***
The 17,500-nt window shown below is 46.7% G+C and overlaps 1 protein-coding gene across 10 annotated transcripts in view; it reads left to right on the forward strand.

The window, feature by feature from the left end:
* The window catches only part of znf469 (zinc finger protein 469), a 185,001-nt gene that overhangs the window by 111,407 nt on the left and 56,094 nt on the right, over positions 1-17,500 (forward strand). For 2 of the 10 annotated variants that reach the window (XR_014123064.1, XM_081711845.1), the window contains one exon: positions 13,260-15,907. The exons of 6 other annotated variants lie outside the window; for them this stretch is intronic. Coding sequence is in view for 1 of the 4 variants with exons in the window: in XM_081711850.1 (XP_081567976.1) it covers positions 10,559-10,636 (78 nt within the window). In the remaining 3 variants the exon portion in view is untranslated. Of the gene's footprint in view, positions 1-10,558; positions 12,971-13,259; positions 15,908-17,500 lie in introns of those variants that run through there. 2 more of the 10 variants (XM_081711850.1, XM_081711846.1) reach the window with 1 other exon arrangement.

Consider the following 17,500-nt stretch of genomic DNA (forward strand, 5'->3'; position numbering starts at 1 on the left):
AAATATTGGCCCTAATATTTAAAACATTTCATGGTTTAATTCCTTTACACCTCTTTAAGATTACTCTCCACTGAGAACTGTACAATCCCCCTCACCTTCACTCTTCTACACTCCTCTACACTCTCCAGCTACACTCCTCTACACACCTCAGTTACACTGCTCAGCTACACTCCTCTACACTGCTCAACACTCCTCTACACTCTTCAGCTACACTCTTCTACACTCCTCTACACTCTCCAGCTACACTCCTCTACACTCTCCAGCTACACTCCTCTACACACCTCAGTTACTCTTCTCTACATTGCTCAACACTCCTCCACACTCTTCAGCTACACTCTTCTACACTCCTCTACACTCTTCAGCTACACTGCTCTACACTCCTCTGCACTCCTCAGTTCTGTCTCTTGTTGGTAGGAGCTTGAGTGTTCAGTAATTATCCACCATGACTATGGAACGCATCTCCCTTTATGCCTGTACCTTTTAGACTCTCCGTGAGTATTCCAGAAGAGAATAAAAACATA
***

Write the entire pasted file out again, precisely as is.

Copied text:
The 17,500-nt window shown below is 46.7% G+C and overlaps 1 protein-coding gene across 10 annotated transcripts in view; it reads left to right on the forward strand.

The window, feature by feature from the left end:
* The window catches only part of znf469 (zinc finger protein 469), a 185,001-nt gene that overhangs the window by 111,407 nt on the left and 56,094 nt on the right, over positions 1-17,500 (forward strand). For 2 of the 10 annotated variants that reach the window (XR_014123064.1, XM_081711845.1), the window contains one exon: positions 13,260-15,907. The exons of 6 other annotated variants lie outside the window; for them this stretch is intronic. Coding sequence is in view for 1 of the 4 variants with exons in the window: in XM_081711850.1 (XP_081567976.1) it covers positions 10,559-10,636 (78 nt within the window). In the remaining 3 variants the exon portion in view is untranslated. Of the gene's footprint in view, positions 1-10,558; positions 12,971-13,259; positions 15,908-17,500 lie in introns of those variants that run through there. 2 more of the 10 variants (XM_081711850.1, XM_081711846.1) reach the window with 1 other exon arrangement.

Consider the following 17,500-nt stretch of genomic DNA (forward strand, 5'->3'; position numbering starts at 1 on the left):
AAATATTGGCCCTAATATTTAAAACATTTCATGGTTTAATTCCTTTACACCTCTTTAAGATTACTCTCCACTGAGAACTGTACAATCCCCCTCACCTTCACTCTTCTACACTCCTCTACACTCTCCAGCTACACTCCTCTACACACCTCAGTTACACTGCTCAGCTACACTCCTCTACACTGCTCAACACTCCTCTACACTCTTCAGCTACACTCTTCTACACTCCTCTACACTCTCCAGCTACACTCCTCTACACTCTCCAGCTACACTCCTCTACACACCTCAGTTACTCTTCTCTACATTGCTCAACACTCCTCCACACTCTTCAGCTACACTCTTCTACACTCCTCTACACTCTTCAGCTACACTGCTCTACACTCCTCTGCACTCCTCAGTTCTGTCTCTTGTTGGTAGGAGCTTGAGTGTTCAGTAATTATCCACCATGACTATGGAACGCATCTCCCTTTATGCCTGTACCTTTTAGACTCTCCGTGAGTATTCCAGAAGAGAATAAAAACATA